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By Aibek Karabayev
BISHKEK – Last month’s regime change is creating investment challenges for Kyrgyzstan.
The problem is threefold: first, some fear investors will avoid Kyrgyzstan; second, some wonder what Kyrgyzstan will do to ensure the investments go where they are supposed to; and third, some ask what will happen to projects approved but not completed under ousted president Kurmanbek Bakiyev.
“Kyrgyzstan has grown ever less attractive to external investors during the past five years … because any newcomer to our market was compelled to enter into negotiations with Bakiyev’s appointees”, former parliamentarian and economist Kubanychbek Idinov observed. “It was the same way with (Askar) Akayev in power, although the scope (of corruption) was not that wide”.
“There used to be a circle of people to negotiate things with”, said Askarbek Asanliyev, director of the Ideas and Economy Centre. “Now, making new contacts will take a lot of time”.
Zhumakadyr Akeneyev, a professor at Kyrgyzstan National University who led the supervisory Development Fund until April 7, said the precarious political situation goes hand in hand with economic instability, so investors want to see what the interim government does.
To keep foreign investors from retreating, the interim government has issued a decree on protecting investments.
“Those hampering the attraction of investment as well as those unlawfully seizing assets of any form of ownership shall be subject to criminal or civil liability”, the interim government said.
That decree follows alleged embezzlement by the Bakiyev family.
In the past, Kyrgyzstan sought investors for the development of gold deposits; the re-commissioning of some Soviet-era industrial plants (the Maili-Sui light bulb factory, the Khaidarkan mercury plant and the Kristall semiconductor plant); and the construction of a second hydropower plant unit at Kambar-Ata.
Acting Financial Police Chief Erkin Bulekbayev said the Bakiyev regime used to launder investments for such projects through several business structures and transfer them abroad via the Central Development Agency (TsARII), Development Fund and AsiaUniversalBank.
“Maxim Bakiyev (the former president's younger son), as TsARII’s head, negotiated large credits on behalf of the state, attracting investors to Kyrgyzstan”, an anonymous source with the General Prosecutor’s Office said. “That money ended up in the TsARII-controlled Development Fund’s bank accounts held with AsiaUniversalBank and four other large private banks inside the country”.
These funds “earn(ed) considerable illegal profits for the Bakiyev family,” acting Finance Minister Temir Sariyev said.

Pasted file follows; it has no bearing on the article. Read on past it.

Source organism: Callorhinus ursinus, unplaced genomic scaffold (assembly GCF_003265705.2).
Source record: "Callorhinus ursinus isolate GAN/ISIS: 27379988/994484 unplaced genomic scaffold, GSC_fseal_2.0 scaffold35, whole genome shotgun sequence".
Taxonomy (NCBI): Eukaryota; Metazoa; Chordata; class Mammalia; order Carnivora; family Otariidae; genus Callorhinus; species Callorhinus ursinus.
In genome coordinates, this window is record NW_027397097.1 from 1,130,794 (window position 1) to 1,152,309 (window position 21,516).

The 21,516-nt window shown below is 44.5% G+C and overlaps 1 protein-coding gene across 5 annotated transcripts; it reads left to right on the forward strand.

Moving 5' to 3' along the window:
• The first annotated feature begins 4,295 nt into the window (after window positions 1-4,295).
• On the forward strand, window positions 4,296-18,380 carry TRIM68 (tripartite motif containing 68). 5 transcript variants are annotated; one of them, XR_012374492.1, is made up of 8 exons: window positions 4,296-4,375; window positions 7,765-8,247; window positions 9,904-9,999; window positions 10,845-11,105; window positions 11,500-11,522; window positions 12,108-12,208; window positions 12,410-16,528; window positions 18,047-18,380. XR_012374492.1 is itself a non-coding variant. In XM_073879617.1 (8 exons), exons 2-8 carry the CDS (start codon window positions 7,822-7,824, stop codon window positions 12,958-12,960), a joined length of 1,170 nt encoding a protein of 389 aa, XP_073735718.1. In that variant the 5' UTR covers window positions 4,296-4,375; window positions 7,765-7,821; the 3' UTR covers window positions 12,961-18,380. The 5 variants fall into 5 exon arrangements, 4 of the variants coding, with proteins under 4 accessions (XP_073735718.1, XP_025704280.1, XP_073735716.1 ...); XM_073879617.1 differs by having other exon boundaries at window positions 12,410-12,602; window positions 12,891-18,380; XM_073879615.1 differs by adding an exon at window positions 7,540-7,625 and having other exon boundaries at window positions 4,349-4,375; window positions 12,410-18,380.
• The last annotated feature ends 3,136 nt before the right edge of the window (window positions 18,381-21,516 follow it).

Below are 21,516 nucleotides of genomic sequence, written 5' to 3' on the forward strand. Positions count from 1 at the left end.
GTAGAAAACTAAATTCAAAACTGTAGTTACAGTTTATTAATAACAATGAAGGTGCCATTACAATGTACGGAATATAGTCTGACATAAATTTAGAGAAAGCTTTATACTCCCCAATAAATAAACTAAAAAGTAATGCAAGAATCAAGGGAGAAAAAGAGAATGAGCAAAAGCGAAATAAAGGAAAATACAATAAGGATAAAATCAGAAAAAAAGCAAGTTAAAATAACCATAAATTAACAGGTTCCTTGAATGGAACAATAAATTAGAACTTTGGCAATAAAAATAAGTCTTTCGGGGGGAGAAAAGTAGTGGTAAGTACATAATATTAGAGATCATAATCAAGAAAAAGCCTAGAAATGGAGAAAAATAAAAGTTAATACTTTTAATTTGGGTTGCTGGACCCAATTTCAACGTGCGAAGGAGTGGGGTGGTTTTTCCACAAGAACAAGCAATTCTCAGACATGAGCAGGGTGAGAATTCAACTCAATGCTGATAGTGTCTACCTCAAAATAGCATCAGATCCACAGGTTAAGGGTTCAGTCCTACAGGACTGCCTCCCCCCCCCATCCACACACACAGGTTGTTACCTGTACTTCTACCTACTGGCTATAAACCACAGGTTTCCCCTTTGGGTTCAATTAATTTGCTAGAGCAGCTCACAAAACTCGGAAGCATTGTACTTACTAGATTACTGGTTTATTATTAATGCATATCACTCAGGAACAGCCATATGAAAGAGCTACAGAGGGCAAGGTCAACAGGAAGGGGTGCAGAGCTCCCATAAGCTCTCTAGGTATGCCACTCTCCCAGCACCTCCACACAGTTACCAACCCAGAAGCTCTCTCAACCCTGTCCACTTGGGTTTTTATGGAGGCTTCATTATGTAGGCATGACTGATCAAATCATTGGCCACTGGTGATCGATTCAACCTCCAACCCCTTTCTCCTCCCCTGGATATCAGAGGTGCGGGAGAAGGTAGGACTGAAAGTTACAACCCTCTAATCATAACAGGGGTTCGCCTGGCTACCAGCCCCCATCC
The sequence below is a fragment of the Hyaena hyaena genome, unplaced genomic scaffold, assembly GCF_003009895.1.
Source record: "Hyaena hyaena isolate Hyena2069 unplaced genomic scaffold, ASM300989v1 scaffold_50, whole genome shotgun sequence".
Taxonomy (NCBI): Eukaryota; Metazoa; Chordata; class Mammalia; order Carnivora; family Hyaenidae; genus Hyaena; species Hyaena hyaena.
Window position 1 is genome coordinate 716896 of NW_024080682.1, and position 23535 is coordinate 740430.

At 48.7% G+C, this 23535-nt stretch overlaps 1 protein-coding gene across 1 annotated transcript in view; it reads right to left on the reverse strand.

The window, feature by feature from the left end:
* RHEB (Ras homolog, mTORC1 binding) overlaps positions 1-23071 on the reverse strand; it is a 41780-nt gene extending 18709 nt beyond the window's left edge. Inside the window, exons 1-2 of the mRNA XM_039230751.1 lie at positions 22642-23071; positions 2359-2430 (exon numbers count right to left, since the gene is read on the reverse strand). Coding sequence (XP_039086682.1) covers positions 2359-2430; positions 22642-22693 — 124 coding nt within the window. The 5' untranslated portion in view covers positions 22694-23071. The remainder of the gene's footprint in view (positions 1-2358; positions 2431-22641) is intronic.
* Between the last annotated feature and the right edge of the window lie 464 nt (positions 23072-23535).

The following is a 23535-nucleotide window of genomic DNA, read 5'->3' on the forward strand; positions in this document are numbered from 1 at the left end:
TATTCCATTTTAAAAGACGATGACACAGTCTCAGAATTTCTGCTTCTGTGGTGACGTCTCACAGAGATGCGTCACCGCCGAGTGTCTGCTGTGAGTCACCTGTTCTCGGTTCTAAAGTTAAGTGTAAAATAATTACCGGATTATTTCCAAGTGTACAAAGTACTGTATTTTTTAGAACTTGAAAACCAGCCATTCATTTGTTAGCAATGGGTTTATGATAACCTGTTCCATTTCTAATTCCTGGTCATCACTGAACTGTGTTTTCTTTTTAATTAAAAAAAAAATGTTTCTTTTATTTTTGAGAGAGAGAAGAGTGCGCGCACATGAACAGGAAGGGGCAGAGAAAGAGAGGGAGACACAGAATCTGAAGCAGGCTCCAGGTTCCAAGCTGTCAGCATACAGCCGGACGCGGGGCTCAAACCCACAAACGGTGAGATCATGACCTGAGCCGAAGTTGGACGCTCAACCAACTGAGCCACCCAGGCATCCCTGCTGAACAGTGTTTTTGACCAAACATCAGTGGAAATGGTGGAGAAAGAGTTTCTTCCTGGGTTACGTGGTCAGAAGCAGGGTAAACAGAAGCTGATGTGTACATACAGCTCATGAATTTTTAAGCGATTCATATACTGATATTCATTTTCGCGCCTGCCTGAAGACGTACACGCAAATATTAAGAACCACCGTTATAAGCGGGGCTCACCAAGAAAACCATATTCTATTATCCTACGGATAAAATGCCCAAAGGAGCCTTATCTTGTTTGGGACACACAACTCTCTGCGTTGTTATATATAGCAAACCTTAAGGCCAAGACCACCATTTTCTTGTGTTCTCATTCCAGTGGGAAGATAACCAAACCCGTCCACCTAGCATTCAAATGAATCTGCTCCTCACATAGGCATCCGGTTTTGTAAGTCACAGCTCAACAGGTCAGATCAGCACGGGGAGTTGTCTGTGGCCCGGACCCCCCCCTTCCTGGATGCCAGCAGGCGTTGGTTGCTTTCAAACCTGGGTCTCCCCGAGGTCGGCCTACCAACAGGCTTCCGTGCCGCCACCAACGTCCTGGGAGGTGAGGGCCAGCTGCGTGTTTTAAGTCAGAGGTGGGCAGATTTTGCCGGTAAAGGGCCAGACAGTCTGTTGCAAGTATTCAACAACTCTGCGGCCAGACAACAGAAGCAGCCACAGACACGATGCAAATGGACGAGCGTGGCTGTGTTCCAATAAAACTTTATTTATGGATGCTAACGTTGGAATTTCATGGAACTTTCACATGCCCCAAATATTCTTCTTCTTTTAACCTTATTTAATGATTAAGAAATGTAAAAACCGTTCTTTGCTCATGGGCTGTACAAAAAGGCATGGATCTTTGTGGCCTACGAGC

The interim government dissolved TsARII and transferred the Development Fund to state control. A new agency will regulate investments.
To prevent the unlawful outflow of capital, several large banks have come under the National Bank’s control, and the government said that it now carefully monitors all financial operations.
At a news conference April 12 in Bishkek, acting First Vice-Premier Almazbek Atambayev said Moscow has pledged to invest in Kyrgyzstan.
However, Russian companies fear Kyrgyzstan might nationalise its industrial enterprises, AtomPromResursy Group leader Andrei Cherkasenko told BFM.ru. He expressed concern the interim government might disregard the commitments made by the deposed regime.
Spokesmen for the two largest foreign companies based in Kyrgyzstan said they do not see any threat to further co-operation, although “some apprehension is in the air”.
Idinov downplayed that risk.
“Larger-scale projects involving foreign capital and loans, among them the Kumtor gold mine development, the hydropower plant construction in the south, and the TsARII projects, will continue”, he said. “The National Bank has announced the money exists to finance those projects and that Russia is ready to support them, which means the process will go on”.
National Bank deputy chief Zayir Chokoyev told journalists April 15 that in the first week since the revolution US $200m had disappeared from AsiaUniversalBank’s accounts. Agencies are trying to track down the funds.
The interim government does not rule out that the US $200m might have been part of a larger loan issued by Russia – US $300m, which was to fund Kambar-Ata-2 hydropower plant construction; and US $1.7 billion, which turned Russia into a co-sponsor of the Kambar-Ata-1 project.
Akeneyev said the greater part of the first loan hit the Development Fund’s bank accounts. “Igor Chudinov (ex-director of the Fund) reported to the supervisory board on money transfers from Russia”, he said.
US $100m was used to construct the Kambar-Ata-2 hydropower plant, US $35m was on deposit, and US $50m was earmarked for TsARII projects, Chudinov told the government.
Sariyev cited different figures: “Of a total of about US $280m there, US $100m was indeed invested in Kambar-Ata-2, with the rest transferred to the accounts of a number of private banks”.
Financial scheme participants also received money directly from investors, Idinov said. Large western companies paid the Kyrgyz government (sometimes up to 40%) to work in the republic, he said.
Idinov vowed that the government has moved to clear up problems. “There will be no corruption and business practises will be more transparent. These are the conditions that investors need”.